Venture at 10: Omar Razzaz

Omar Razzaz, Former Chairman of the Privatization Evaluation Committee

Date of Interview: May 2014

After many suspected major mistakes were made during Jordan’s controversial privatization drive, the government formed the Privatization Evaluation Committee in 2013. A year-long investigation led by its chairman, Omar Razzaz, concluded the sell-off of public assets was by and large well executed, but some deals were marred by negligence, incompetence, and a lack of transparency.

In 2014, Razzaz spoke to Venture about the possible response from the government in terms of policies and procedures now that the findings have been revealed.

From the interview

The report made some serious accusations regarding some of the deals, including the one concerning the phosphate industry. Are you calling for the prosecution of those who were involved in those deals?

This is the toughest question we get and we have to explain that our mandate was to evaluate a process not to investigate. We don’t call for prosecution because that’s beyond our terms of reference. We don’t have the power to investigate, to interrogate, and therefore we cannot accuse a specific person of wrongdoing. But we have been very clear where there was a violation of the law, where there was gross negligence, and when we felt that a transaction did not rise up to the international standards of best practice. So we really have different terms for different problems, whether a decision or transaction is illegal, in violation of the law, and whether it does not serve the public interest. And here we tried to distinguish between making a bad judgment with the benefit of hindsight, or whether that person or that committee should’ve known at the time that this was not in the public interest. We identified violations of the law, there were few, not many, phosphate is one of them.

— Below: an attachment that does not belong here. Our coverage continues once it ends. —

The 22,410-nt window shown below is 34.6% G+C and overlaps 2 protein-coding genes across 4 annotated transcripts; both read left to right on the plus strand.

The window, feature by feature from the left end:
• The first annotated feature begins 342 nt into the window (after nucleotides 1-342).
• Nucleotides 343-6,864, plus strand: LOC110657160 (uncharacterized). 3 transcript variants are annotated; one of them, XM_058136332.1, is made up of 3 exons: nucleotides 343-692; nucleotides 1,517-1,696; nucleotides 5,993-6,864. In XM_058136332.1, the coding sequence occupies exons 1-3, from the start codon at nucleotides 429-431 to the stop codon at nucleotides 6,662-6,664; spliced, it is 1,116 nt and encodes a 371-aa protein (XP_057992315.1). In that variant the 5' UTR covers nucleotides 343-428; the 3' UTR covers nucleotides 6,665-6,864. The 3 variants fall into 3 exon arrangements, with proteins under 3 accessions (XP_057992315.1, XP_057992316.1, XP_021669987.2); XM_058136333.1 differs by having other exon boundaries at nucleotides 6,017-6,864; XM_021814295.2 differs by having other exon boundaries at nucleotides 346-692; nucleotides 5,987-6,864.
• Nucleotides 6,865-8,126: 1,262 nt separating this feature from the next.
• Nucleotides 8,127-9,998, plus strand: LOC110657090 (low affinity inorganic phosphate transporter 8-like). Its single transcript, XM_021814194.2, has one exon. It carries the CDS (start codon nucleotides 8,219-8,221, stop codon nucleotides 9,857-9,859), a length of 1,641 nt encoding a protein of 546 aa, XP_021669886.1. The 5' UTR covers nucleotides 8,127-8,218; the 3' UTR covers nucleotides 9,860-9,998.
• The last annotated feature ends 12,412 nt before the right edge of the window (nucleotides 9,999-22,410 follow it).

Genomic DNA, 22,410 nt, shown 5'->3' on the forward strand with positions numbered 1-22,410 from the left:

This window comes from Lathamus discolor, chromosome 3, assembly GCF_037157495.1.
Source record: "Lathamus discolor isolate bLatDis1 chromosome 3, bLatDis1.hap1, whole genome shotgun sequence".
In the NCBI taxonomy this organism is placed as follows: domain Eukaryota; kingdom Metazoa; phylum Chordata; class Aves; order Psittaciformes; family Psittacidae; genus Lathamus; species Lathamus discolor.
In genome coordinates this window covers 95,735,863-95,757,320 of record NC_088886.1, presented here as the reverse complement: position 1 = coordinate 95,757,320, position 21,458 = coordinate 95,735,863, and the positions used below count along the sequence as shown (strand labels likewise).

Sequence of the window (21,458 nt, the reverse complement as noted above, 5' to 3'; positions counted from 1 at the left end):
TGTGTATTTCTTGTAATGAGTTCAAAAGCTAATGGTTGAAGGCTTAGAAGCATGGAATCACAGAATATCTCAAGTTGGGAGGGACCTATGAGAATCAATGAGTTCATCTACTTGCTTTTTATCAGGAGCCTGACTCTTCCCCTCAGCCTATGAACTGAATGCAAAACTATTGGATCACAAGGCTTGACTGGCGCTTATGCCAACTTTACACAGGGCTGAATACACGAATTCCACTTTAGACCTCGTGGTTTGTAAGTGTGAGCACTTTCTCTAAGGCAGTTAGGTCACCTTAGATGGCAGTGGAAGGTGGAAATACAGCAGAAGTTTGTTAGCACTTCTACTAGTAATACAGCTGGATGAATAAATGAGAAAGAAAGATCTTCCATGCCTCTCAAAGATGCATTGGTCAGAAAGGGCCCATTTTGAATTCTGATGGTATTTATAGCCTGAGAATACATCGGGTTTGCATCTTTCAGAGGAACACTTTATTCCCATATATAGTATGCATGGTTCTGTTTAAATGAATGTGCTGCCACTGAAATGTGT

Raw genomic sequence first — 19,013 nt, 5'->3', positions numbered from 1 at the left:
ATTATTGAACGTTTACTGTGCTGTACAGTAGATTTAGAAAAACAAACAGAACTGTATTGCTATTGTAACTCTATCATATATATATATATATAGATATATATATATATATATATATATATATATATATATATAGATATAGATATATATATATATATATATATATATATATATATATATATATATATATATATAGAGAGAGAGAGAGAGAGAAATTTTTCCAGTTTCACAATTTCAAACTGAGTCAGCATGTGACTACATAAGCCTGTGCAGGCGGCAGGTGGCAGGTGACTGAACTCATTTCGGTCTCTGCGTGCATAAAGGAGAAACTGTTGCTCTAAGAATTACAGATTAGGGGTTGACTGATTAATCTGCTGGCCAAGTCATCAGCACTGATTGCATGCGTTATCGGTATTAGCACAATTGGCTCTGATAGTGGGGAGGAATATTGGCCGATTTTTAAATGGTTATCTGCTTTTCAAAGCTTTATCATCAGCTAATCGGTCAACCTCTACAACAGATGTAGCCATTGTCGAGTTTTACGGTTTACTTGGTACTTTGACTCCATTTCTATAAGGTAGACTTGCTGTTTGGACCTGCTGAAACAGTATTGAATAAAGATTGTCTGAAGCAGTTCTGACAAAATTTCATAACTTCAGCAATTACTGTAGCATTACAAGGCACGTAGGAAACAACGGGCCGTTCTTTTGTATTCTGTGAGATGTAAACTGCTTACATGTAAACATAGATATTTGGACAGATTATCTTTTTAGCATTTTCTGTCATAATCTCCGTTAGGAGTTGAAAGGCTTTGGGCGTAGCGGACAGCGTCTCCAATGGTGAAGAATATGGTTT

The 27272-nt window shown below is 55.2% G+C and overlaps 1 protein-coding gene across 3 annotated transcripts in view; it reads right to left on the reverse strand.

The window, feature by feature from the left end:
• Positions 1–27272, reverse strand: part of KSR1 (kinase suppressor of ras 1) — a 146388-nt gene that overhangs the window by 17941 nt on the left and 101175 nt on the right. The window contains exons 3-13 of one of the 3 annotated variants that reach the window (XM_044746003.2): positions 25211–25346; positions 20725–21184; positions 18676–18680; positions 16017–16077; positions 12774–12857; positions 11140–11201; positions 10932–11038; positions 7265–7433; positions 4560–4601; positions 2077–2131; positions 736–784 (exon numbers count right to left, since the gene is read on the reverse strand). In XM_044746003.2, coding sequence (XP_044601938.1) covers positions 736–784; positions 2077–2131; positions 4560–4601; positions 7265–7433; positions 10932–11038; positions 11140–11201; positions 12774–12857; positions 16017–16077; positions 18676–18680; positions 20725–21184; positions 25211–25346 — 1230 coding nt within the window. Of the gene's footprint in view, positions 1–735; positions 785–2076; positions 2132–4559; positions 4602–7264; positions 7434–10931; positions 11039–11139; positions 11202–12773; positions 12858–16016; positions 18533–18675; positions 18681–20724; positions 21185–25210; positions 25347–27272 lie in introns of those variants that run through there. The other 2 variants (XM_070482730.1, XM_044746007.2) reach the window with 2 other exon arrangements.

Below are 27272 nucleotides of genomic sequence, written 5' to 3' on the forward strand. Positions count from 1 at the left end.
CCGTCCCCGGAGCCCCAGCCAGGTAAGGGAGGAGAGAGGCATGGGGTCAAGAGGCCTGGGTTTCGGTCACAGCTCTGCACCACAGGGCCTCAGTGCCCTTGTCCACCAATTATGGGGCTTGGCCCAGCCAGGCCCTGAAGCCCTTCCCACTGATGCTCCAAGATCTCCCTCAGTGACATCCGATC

So do you think it was mainly incompetence or corruption?

Much of it we think was incompetence. That’s what’s worrying for a lot of the forthcoming transactions in the future. Unless public sector reforms improve the capacity of decision making and negotiating, a lot of these issues will stay with us. We are unable to verify anything that’s related to corruption, again because corruption accusations would require proving several things, not just that it’s not in the public interest but that there’s an intention and there’s a private benefit that has accrued.

Where our work ends, is exactly where the work of Anti-Corruption Commission and the general prosecutor begins, because we have looked at documents in an analytical way, and pointed out where the problem is. Many of the cases are already being investigated, but I think the methodological approach we brought to the table brings additional clarity to those who are investigating these reports.

What happened next?

Although the committee’s report made some important findings, the follow up has arguably been underwhelming and no concrete action have been taken by the authorities to settle the issues raised.


This is part seven of a 10-piece story. Articles in the series of Venture at 10 also include: